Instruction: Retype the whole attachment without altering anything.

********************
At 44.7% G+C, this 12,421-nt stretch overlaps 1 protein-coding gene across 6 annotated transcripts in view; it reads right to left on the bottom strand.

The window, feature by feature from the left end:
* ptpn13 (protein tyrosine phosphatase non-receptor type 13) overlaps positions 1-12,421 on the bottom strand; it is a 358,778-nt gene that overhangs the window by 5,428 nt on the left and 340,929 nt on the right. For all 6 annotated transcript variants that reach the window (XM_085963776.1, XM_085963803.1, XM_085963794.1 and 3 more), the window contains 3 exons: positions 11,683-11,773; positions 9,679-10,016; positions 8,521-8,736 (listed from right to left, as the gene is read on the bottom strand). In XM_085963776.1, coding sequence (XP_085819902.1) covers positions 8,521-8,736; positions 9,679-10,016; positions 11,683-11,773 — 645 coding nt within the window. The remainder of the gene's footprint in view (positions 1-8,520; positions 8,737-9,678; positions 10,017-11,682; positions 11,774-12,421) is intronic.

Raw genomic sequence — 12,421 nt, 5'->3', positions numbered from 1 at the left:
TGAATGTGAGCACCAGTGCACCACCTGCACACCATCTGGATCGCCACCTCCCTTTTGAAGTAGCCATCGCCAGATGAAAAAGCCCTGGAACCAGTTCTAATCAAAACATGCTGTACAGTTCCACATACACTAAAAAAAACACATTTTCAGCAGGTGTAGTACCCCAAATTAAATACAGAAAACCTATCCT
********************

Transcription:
At 44.7% G+C, this 12,421-nt stretch overlaps 1 protein-coding gene across 6 annotated transcripts in view; it reads right to left on the bottom strand.

The window, feature by feature from the left end:
* ptpn13 (protein tyrosine phosphatase non-receptor type 13) overlaps positions 1-12,421 on the bottom strand; it is a 358,778-nt gene that overhangs the window by 5,428 nt on the left and 340,929 nt on the right. For all 6 annotated transcript variants that reach the window (XM_085963776.1, XM_085963803.1, XM_085963794.1 and 3 more), the window contains 3 exons: positions 11,683-11,773; positions 9,679-10,016; positions 8,521-8,736 (listed from right to left, as the gene is read on the bottom strand). In XM_085963776.1, coding sequence (XP_085819902.1) covers positions 8,521-8,736; positions 9,679-10,016; positions 11,683-11,773 — 645 coding nt within the window. The remainder of the gene's footprint in view (positions 1-8,520; positions 8,737-9,678; positions 10,017-11,682; positions 11,774-12,421) is intronic.

Raw genomic sequence — 12,421 nt, 5'->3', positions numbered from 1 at the left:
TGAATGTGAGCACCAGTGCACCACCTGCACACCATCTGGATCGCCACCTCCCTTTTGAAGTAGCCATCGCCAGATGAAAAAGCCCTGGAACCAGTTCTAATCAAAACATGCTGTACAGTTCCACATACACTAAAAAAAACACATTTTCAGCAGGTGTAGTACCCCAAATTAAATACAGAAAACCTATCCT